I say it's about time the government consults on how best to identify high-risk individuals who will be subject to new preventative and early intervention tools, including a better process of appointing the liquidators. I hope this applies to the administrators, as well as allowing the ATO to commence immediate recovery action following the issuance of a director penalty notice. These reforms complement and build on other government action to combat crime and fraud in the economy. These include: instituting the Phoenix, Black Economy and Serious Financial Crime Taskforces; strengthening disciplinary rules for insolvency practitioners; legislating to improve information sharing between key regulatory agencies; reviewing and enhancing ASIC's powers and enforcement tools; consulting on law reform initiatives to curb the excessive drain on the taxpayer funded Fair Entitlements Guarantee scheme, which covers employees' entitlements left outstanding as a result of failed business enterprises—businesses that are phoenixing should take the penalty; and consulting on a register of beneficial ownership of companies to be made available to key regulators for enforcement purposes. It is excellent to see this commitment from my government to making sure that individuals who engage in illegal phoenixing activity are held to account, and that the regulators are equipped to take stronger action to both deter and penalise phoenixing activity.

In addition, I believe we must start to introduce more effective constraints for businesses and their relationships with their banks. The study being done by Kate Carnell in her role as the Small Business and Family Enterprise Ombudsman is an examination of bank behaviour in relation to small and medium businesses. This is, I believe, a model that can be used with the same kind of vigour to investigate what can only be described as unconscionable conduct by banks in their pursuit of ever-increasing shareholder profits, and, in addition, their remuneration bonus structures of reward. The Treasurer is in the process of reviewing this, and recent legislation suggests we have made an excellent start.

We appear to be failing in our duty to the everyday Australian by not forcing accountability and behavioural change in our financial institutions. I welcome the continuing rollout of legislation, review and consultation. There are families and businesses with case studies that are so compelling that we must continue to review the process with the vigour that we demonstrate right now. There's a great need to address what has occurred historically and give recompense where deserved. Even more importantly, there's an urgent need to put in place regulations that prevent such conduct in these associated industries in the future. It is time to gather the recommendations of previous investigations and inquiries done in this House, review them, and determine a legislative timetable to bring forward the very essential changes that are needed and have been recommended.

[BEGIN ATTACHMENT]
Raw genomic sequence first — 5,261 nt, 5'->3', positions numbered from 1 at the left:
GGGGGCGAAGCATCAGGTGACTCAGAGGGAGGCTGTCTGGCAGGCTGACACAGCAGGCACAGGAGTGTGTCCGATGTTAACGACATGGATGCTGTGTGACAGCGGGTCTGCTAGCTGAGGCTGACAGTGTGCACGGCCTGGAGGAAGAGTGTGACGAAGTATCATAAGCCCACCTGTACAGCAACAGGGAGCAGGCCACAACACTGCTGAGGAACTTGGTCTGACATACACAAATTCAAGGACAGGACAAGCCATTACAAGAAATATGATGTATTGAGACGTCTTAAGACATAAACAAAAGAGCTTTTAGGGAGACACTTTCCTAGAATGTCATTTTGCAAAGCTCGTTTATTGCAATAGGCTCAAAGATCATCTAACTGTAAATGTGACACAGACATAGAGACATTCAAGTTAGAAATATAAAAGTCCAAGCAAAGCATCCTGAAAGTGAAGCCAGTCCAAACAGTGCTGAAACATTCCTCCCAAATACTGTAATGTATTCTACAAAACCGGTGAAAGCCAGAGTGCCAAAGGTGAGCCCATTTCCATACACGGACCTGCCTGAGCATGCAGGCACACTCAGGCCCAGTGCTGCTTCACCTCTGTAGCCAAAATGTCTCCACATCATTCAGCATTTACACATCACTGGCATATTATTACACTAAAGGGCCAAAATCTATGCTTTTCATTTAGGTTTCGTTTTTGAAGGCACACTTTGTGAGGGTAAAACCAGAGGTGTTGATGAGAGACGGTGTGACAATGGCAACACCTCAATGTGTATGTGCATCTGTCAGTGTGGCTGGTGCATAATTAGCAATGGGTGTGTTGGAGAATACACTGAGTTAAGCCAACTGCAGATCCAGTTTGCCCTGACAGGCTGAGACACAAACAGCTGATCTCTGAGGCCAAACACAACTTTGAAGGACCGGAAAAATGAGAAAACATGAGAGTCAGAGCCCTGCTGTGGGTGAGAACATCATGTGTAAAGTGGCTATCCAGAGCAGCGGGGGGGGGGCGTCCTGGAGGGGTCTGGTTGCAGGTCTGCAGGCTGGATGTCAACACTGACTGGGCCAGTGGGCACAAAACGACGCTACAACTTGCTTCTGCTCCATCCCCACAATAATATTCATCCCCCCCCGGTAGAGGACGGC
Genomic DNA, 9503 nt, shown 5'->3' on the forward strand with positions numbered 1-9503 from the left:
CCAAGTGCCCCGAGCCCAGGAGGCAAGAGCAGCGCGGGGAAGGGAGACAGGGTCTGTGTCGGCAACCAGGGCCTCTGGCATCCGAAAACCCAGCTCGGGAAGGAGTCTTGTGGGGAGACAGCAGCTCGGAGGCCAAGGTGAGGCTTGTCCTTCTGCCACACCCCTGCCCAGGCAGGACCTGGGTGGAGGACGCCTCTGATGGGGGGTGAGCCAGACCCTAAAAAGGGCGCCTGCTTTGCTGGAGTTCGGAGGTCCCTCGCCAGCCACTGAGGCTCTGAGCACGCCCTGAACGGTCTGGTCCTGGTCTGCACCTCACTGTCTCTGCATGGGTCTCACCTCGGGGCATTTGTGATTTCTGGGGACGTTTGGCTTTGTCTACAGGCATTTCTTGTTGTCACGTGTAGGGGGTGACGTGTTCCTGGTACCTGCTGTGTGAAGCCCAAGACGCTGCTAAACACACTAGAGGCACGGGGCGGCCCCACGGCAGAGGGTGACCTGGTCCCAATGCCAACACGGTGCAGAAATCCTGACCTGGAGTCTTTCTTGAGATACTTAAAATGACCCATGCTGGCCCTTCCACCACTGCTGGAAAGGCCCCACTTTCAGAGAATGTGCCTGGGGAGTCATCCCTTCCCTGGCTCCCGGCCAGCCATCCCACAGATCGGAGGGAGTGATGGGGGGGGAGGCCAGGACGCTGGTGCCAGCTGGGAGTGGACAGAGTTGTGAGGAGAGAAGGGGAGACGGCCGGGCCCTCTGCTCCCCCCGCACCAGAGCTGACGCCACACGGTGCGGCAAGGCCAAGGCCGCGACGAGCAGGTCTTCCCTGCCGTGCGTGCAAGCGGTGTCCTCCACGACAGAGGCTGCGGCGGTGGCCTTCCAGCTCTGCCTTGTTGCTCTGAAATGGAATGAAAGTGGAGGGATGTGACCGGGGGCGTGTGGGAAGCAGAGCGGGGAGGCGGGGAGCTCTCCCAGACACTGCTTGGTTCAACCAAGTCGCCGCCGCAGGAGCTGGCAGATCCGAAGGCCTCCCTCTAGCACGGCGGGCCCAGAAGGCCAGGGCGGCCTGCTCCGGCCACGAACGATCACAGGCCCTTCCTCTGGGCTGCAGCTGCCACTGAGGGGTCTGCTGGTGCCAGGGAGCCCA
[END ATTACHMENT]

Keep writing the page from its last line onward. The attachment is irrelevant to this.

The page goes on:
I've read enough, heard enough and seen enough material from the committee investigations to convince me that what I say is a true reflection of many committee inquiries. As a responsible government, we must continue this process with an expectation of regulatory and legislative change with an appropriate schedule to introduce such changes. There is no code of behaviour for banks to stop them assisting customers applying for credit cards. There does not appear to be an audit of the debt levels for individuals who apply for one credit card after another. But I bet if they defaulted on a payment there'd be a rapid review of their credit status history, and they would quickly be taken to court for financial settlement or have their assets sold off to pay off their debts. We have a problem when businesses incur a debt with the ATO and are not in a position to pay off their ATO debt. There's a prohibitive interest rate applied to their debt levels which makes many businesses become bankrupt. And then we have employees without jobs. Shame on our system for not having a checking system in place—which makes this an important part of policy development in our immediate future. Shame on those in the credit-card industry for not acting with financial responsibility.

I am proud to stand here today to acknowledge the steps that are being put in place, but I recognise there is a great deal more to do. We must encourage a cultural shift in our regulatory boards—ASIC, APRA, the ACCC and the ATO. Their actions, or lack of them, have profound and far-reaching effects on many levels of the Australian economy, both the fiscal economy and also our social economy.